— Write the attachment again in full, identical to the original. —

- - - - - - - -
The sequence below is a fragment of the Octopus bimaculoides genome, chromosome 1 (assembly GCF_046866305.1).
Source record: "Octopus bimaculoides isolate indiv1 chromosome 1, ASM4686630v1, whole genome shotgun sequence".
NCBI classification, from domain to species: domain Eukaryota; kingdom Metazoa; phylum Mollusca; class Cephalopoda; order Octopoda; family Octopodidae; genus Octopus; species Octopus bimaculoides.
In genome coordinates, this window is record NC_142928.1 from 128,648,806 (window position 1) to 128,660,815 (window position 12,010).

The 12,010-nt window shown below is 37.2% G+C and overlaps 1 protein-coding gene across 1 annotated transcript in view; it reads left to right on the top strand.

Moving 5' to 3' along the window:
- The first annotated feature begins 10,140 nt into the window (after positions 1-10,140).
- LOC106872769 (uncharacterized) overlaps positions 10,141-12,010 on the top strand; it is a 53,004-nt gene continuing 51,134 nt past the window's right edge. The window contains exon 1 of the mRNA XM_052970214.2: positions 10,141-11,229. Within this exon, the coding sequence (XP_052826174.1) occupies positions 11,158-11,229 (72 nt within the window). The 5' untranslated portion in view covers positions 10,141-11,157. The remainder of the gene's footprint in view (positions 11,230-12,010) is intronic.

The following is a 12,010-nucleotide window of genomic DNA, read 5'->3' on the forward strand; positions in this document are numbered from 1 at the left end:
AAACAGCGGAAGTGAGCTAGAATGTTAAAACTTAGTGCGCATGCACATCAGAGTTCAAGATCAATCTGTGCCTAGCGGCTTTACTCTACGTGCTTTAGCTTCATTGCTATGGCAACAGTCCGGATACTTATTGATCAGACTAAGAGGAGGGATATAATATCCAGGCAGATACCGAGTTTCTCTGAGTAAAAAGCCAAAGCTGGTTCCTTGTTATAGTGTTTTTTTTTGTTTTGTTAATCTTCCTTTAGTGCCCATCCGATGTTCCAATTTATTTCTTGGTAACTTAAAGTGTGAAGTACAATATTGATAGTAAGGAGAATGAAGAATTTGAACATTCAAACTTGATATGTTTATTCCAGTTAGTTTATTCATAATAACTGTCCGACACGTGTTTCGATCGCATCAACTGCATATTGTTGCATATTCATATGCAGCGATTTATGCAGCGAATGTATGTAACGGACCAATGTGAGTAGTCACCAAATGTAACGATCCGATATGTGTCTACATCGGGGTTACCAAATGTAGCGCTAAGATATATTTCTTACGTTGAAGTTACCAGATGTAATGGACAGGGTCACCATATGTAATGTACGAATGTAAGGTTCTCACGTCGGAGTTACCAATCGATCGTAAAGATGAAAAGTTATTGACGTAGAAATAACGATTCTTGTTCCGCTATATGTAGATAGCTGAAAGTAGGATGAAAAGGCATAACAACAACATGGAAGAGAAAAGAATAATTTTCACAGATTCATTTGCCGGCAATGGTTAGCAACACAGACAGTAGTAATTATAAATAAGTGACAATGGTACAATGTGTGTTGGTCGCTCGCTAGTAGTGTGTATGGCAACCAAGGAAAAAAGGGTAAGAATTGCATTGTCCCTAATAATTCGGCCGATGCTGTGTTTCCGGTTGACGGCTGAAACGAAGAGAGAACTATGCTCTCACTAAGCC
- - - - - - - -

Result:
The sequence below is a fragment of the Octopus bimaculoides genome, chromosome 1 (assembly GCF_046866305.1).
Source record: "Octopus bimaculoides isolate indiv1 chromosome 1, ASM4686630v1, whole genome shotgun sequence".
NCBI classification, from domain to species: domain Eukaryota; kingdom Metazoa; phylum Mollusca; class Cephalopoda; order Octopoda; family Octopodidae; genus Octopus; species Octopus bimaculoides.
In genome coordinates, this window is record NC_142928.1 from 128,648,806 (window position 1) to 128,660,815 (window position 12,010).

The 12,010-nt window shown below is 37.2% G+C and overlaps 1 protein-coding gene across 1 annotated transcript in view; it reads left to right on the top strand.

Moving 5' to 3' along the window:
- The first annotated feature begins 10,140 nt into the window (after positions 1-10,140).
- LOC106872769 (uncharacterized) overlaps positions 10,141-12,010 on the top strand; it is a 53,004-nt gene continuing 51,134 nt past the window's right edge. The window contains exon 1 of the mRNA XM_052970214.2: positions 10,141-11,229. Within this exon, the coding sequence (XP_052826174.1) occupies positions 11,158-11,229 (72 nt within the window). The 5' untranslated portion in view covers positions 10,141-11,157. The remainder of the gene's footprint in view (positions 11,230-12,010) is intronic.

The following is a 12,010-nucleotide window of genomic DNA, read 5'->3' on the forward strand; positions in this document are numbered from 1 at the left end:
AAACAGCGGAAGTGAGCTAGAATGTTAAAACTTAGTGCGCATGCACATCAGAGTTCAAGATCAATCTGTGCCTAGCGGCTTTACTCTACGTGCTTTAGCTTCATTGCTATGGCAACAGTCCGGATACTTATTGATCAGACTAAGAGGAGGGATATAATATCCAGGCAGATACCGAGTTTCTCTGAGTAAAAAGCCAAAGCTGGTTCCTTGTTATAGTGTTTTTTTTTGTTTTGTTAATCTTCCTTTAGTGCCCATCCGATGTTCCAATTTATTTCTTGGTAACTTAAAGTGTGAAGTACAATATTGATAGTAAGGAGAATGAAGAATTTGAACATTCAAACTTGATATGTTTATTCCAGTTAGTTTATTCATAATAACTGTCCGACACGTGTTTCGATCGCATCAACTGCATATTGTTGCATATTCATATGCAGCGATTTATGCAGCGAATGTATGTAACGGACCAATGTGAGTAGTCACCAAATGTAACGATCCGATATGTGTCTACATCGGGGTTACCAAATGTAGCGCTAAGATATATTTCTTACGTTGAAGTTACCAGATGTAATGGACAGGGTCACCATATGTAATGTACGAATGTAAGGTTCTCACGTCGGAGTTACCAATCGATCGTAAAGATGAAAAGTTATTGACGTAGAAATAACGATTCTTGTTCCGCTATATGTAGATAGCTGAAAGTAGGATGAAAAGGCATAACAACAACATGGAAGAGAAAAGAATAATTTTCACAGATTCATTTGCCGGCAATGGTTAGCAACACAGACAGTAGTAATTATAAATAAGTGACAATGGTACAATGTGTGTTGGTCGCTCGCTAGTAGTGTGTATGGCAACCAAGGAAAAAAGGGTAAGAATTGCATTGTCCCTAATAATTCGGCCGATGCTGTGTTTCCGGTTGACGGCTGAAACGAAGAGAGAACTATGCTCTCACTAAGCC